Ford’s Pest of the Month: Crabgrass
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Crabgrass is an herbaceous annual plant. Annuals are plants that begin as seed and die in the same given year. In the spring crabgrass germinates when soil temperatures (not air temperatures) reach 56 degrees for a consecutive (3) three days in a row.
This plant will mature to a full plant, which will reproduce seeds for the following year. The plant browns and dies off in the fall when cool weather approaches. Each plant is known to produce over 150,000 seeds.
For future reference, it is very common to get crabgrass along walkways, driveways, and hot spots such as sandy soils or bare exposed soil where soil temperatures increase quickly. Also, slow growing turf from poor cultural practices such as inadequate watering and low mowing will allow crabgrass and many other weeds to germinate.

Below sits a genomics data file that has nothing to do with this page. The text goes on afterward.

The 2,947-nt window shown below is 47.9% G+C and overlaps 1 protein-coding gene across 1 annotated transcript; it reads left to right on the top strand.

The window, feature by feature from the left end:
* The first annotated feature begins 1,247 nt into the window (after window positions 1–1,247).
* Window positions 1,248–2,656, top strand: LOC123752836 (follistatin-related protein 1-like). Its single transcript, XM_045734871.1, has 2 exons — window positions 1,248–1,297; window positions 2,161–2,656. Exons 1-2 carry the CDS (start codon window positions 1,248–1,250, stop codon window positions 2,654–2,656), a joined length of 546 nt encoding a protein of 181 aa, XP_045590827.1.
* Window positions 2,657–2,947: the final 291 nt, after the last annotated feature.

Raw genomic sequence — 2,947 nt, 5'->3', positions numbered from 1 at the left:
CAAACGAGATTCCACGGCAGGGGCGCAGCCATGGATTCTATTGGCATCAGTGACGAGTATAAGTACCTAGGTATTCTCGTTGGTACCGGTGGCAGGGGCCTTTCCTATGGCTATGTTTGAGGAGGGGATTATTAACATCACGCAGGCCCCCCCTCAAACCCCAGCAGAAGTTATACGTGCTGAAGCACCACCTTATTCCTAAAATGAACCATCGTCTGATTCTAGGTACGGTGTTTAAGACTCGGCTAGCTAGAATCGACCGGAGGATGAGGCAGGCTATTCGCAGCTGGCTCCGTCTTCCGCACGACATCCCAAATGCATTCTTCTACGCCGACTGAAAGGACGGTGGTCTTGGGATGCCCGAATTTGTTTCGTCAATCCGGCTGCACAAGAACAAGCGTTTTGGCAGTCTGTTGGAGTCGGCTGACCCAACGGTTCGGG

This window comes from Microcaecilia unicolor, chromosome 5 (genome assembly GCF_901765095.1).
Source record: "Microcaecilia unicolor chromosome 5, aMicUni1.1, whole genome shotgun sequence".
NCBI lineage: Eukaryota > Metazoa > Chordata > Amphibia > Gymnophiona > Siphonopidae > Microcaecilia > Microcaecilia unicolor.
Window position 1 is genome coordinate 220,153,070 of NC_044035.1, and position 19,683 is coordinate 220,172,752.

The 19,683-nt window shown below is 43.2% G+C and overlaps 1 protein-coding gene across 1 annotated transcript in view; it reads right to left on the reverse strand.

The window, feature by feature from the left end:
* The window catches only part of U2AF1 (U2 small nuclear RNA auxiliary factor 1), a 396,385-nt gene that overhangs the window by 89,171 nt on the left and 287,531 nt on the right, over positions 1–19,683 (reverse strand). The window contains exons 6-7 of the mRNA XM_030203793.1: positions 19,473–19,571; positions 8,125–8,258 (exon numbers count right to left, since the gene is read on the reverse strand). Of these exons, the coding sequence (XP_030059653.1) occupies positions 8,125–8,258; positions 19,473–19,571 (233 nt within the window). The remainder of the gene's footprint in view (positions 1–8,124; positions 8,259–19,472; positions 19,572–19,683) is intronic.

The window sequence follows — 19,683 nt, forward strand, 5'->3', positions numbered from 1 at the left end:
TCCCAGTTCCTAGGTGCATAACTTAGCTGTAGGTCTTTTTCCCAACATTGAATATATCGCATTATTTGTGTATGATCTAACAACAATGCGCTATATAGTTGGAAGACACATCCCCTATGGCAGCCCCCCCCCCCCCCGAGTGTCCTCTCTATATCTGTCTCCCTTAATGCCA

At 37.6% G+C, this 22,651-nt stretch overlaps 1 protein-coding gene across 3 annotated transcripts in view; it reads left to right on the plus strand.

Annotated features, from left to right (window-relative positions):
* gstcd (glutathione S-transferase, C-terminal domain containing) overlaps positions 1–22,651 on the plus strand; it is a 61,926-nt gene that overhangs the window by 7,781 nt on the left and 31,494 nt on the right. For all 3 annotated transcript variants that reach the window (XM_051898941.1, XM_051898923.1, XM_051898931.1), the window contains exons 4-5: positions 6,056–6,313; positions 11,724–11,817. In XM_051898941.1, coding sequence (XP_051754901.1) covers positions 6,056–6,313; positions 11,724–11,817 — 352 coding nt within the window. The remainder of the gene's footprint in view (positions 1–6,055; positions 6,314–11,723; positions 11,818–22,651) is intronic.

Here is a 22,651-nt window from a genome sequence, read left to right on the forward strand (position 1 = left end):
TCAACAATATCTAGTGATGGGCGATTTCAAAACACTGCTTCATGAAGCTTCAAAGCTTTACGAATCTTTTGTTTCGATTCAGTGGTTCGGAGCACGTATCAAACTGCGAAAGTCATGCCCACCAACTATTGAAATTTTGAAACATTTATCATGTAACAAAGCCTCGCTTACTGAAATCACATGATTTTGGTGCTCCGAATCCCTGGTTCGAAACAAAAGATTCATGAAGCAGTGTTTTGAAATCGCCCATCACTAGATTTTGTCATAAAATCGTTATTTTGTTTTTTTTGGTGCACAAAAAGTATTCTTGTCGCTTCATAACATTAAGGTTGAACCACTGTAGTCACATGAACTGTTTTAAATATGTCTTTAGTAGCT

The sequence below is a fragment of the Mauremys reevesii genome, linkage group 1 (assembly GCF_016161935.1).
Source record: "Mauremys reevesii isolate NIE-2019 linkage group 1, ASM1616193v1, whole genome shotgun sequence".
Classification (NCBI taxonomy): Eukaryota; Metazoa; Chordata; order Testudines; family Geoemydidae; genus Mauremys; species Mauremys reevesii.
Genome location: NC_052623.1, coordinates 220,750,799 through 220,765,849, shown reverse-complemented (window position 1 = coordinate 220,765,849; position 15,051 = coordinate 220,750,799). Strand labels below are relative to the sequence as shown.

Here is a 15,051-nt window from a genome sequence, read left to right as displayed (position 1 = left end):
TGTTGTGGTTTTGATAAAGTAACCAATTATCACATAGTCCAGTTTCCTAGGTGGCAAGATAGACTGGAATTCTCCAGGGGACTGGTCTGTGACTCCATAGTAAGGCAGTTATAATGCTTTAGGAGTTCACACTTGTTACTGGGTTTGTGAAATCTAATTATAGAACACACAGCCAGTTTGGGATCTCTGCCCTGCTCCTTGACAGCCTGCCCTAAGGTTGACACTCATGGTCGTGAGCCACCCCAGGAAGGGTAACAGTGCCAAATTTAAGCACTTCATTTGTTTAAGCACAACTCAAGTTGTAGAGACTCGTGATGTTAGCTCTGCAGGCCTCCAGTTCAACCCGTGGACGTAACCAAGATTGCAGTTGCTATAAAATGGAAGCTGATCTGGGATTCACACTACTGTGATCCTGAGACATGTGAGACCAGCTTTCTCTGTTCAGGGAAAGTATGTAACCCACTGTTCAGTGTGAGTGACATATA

Usually by the first week of May, crabgrass has begun to germinate. Each passing day beyond germination pushes it a little further beyond our control. Late applications will give you limited control. In this situation, you must expect crabgrass during this season.
In the coming year we will control around 85% of the crabgrass and each year after it will increasingly get better. If service is performed before May 1st we will continue our efforts and spot spray with a post emergent herbicide to reduce the number of plants. Post emergent can take over 14 days before seeing results.
Geoff Ford, Vice President
Ford’s Hometown Service